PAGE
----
Kanada, Y., Workshop on Policies for Distributed Systems and Networks (Policy 2001), Lecture Notes in Computer Science, No. 1995, Springer, pp. 171-184, January 2001.
Abstract: To control complicated and decomposable networking functions, such as Diffserv, two or more policies must cooperate. Combining two or more mutually dependent policies for a specific purpose is called policy combination. Methods of passing information between combined policies can be classified into real tags and virtual tags, or labels and attributes. Policy combinations can be classified into concatenation, parallel application, selection, and repetition. Explicitly specifying policy combinations makes policy systems semantically clearer and better suited to general use, extends the range of functionality, and improves the possibility of optimization. If policy combinations can be specified in a policy system, two types of policy organizations can be distinguished: homogeneous and heterogeneous. Heterogeneous organization is more service-oriented and seems to meet service-management requirements, but homogeneous organization is more device-oriented and may provide better performance.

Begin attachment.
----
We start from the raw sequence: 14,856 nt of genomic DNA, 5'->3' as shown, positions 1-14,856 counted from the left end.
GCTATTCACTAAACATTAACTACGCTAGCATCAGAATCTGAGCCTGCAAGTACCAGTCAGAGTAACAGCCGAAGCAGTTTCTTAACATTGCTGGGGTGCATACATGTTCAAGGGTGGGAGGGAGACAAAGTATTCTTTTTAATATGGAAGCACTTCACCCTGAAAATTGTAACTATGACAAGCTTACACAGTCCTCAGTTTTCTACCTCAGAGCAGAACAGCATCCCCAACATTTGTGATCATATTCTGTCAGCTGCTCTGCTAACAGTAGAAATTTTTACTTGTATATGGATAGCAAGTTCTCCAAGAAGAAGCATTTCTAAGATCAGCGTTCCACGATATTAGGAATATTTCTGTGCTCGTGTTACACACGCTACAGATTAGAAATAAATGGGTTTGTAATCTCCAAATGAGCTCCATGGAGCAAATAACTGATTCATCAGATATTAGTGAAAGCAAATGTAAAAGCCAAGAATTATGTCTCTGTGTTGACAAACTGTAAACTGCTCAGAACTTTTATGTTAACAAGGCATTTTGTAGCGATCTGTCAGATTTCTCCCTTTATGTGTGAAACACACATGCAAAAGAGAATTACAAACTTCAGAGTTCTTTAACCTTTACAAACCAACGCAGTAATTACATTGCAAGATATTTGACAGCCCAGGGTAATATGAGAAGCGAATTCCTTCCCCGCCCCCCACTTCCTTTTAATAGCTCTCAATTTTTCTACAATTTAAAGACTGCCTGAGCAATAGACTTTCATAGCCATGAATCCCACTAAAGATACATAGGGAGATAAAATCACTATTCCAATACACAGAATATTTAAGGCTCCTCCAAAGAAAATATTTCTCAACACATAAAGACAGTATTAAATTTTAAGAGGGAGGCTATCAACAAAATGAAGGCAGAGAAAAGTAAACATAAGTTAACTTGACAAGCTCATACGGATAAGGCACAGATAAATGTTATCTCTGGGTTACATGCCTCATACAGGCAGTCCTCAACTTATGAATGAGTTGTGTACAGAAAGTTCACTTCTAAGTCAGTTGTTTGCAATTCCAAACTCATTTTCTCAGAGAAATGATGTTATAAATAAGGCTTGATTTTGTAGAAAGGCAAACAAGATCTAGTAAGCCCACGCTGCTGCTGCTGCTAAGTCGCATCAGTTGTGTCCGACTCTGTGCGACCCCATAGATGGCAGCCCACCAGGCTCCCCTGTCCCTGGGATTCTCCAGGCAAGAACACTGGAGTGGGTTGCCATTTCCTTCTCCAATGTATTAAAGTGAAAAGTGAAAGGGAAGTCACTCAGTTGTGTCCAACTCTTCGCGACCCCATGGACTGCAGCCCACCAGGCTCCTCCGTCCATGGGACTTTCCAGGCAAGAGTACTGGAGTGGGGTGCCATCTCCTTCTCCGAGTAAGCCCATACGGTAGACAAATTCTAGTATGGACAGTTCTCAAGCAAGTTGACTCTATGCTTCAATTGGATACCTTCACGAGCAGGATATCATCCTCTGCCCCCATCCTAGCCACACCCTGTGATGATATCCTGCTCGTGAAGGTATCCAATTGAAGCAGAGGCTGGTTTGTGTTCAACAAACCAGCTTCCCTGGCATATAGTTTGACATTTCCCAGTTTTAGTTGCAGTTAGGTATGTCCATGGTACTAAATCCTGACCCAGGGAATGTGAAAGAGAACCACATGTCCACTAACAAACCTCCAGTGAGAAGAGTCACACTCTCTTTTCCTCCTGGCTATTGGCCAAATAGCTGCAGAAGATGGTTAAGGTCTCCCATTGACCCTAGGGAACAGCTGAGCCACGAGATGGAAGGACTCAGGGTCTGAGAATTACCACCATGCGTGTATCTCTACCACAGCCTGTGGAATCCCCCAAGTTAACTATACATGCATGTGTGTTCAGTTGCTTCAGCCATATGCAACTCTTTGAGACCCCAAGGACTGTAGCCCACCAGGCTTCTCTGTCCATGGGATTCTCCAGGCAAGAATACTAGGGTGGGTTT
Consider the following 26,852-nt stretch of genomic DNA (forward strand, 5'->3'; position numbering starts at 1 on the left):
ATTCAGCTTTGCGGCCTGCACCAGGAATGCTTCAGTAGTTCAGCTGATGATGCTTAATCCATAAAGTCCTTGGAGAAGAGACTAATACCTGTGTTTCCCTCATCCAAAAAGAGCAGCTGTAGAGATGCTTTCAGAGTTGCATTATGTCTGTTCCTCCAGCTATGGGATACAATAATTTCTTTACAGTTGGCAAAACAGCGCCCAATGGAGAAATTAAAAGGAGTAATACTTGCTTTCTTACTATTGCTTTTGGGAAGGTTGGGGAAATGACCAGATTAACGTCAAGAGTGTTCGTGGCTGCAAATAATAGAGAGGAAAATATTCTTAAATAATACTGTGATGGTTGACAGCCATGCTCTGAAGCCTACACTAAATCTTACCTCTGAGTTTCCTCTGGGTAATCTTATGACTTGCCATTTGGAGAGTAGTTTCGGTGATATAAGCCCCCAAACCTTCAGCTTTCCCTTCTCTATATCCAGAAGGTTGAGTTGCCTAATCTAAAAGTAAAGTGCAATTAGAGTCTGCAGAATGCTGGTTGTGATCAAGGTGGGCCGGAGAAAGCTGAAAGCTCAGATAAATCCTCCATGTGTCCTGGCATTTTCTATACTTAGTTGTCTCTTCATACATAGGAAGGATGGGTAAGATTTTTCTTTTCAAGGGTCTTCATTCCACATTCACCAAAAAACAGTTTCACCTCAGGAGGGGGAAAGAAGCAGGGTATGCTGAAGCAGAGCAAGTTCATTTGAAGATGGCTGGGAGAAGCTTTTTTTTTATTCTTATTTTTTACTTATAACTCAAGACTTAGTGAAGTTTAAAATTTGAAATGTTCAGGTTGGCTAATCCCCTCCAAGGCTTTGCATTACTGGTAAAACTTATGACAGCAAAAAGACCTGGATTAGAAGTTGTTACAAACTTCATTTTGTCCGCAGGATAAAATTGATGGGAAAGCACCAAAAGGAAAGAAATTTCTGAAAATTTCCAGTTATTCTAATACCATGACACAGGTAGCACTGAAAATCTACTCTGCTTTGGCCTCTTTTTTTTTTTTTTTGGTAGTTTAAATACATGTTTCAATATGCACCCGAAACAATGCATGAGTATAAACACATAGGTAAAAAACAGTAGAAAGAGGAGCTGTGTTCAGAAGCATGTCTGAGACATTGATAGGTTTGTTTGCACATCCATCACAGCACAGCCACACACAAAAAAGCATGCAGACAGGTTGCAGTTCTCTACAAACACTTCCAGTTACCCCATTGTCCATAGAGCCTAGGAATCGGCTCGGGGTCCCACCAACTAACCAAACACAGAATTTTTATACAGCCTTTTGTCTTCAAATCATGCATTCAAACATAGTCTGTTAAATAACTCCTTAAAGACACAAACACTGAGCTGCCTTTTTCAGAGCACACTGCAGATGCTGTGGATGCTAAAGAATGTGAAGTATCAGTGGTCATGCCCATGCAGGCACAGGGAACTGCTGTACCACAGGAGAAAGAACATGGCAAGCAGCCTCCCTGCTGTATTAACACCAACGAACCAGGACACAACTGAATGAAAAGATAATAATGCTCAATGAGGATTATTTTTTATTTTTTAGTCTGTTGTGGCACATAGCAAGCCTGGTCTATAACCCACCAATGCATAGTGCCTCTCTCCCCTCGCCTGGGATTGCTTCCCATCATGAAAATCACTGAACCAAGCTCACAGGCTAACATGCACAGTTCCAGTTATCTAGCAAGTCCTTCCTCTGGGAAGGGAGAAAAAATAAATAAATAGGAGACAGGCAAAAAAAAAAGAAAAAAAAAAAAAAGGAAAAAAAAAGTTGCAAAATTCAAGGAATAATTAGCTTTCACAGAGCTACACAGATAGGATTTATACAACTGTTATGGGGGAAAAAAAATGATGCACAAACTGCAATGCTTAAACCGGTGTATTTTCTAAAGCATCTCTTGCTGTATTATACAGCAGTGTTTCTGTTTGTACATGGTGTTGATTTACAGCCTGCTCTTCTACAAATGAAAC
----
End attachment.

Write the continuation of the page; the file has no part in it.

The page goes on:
Introduction to this research theme: Policy-based Networking